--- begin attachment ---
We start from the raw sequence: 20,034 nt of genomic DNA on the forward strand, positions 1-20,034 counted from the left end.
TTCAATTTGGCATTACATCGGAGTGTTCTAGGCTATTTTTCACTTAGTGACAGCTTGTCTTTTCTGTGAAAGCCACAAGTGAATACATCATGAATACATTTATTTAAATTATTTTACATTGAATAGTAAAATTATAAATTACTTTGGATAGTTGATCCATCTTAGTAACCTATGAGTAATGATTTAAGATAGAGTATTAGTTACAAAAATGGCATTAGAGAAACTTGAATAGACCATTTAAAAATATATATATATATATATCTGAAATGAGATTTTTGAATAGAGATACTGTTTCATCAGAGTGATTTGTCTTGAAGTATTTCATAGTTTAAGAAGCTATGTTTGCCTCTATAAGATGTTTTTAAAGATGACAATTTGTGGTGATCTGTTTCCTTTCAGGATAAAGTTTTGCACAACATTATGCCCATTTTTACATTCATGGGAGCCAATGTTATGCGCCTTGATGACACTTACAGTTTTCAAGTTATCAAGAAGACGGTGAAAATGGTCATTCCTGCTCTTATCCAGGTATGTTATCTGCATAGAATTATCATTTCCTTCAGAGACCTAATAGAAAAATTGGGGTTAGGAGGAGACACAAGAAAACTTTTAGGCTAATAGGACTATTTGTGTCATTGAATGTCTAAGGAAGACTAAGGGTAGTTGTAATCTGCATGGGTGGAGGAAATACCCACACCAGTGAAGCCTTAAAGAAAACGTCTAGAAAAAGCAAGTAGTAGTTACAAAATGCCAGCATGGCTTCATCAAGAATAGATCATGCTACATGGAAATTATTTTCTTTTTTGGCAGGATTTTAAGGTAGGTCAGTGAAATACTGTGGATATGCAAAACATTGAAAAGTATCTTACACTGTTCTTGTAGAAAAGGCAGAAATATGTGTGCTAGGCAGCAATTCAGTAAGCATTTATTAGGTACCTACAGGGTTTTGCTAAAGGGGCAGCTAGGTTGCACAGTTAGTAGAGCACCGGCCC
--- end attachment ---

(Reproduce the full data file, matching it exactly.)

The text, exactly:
We start from the raw sequence: 20,034 nt of genomic DNA on the forward strand, positions 1-20,034 counted from the left end.
TTCAATTTGGCATTACATCGGAGTGTTCTAGGCTATTTTTCACTTAGTGACAGCTTGTCTTTTCTGTGAAAGCCACAAGTGAATACATCATGAATACATTTATTTAAATTATTTTACATTGAATAGTAAAATTATAAATTACTTTGGATAGTTGATCCATCTTAGTAACCTATGAGTAATGATTTAAGATAGAGTATTAGTTACAAAAATGGCATTAGAGAAACTTGAATAGACCATTTAAAAATATATATATATATATATCTGAAATGAGATTTTTGAATAGAGATACTGTTTCATCAGAGTGATTTGTCTTGAAGTATTTCATAGTTTAAGAAGCTATGTTTGCCTCTATAAGATGTTTTTAAAGATGACAATTTGTGGTGATCTGTTTCCTTTCAGGATAAAGTTTTGCACAACATTATGCCCATTTTTACATTCATGGGAGCCAATGTTATGCGCCTTGATGACACTTACAGTTTTCAAGTTATCAAGAAGACGGTGAAAATGGTCATTCCTGCTCTTATCCAGGTATGTTATCTGCATAGAATTATCATTTCCTTCAGAGACCTAATAGAAAAATTGGGGTTAGGAGGAGACACAAGAAAACTTTTAGGCTAATAGGACTATTTGTGTCATTGAATGTCTAAGGAAGACTAAGGGTAGTTGTAATCTGCATGGGTGGAGGAAATACCCACACCAGTGAAGCCTTAAAGAAAACGTCTAGAAAAAGCAAGTAGTAGTTACAAAATGCCAGCATGGCTTCATCAAGAATAGATCATGCTACATGGAAATTATTTTCTTTTTTGGCAGGATTTTAAGGTAGGTCAGTGAAATACTGTGGATATGCAAAACATTGAAAAGTATCTTACACTGTTCTTGTAGAAAAGGCAGAAATATGTGTGCTAGGCAGCAATTCAGTAAGCATTTATTAGGTACCTACAGGGTTTTGCTAAAGGGGCAGCTAGGTTGCACAGTTAGTAGAGCACCGGCCC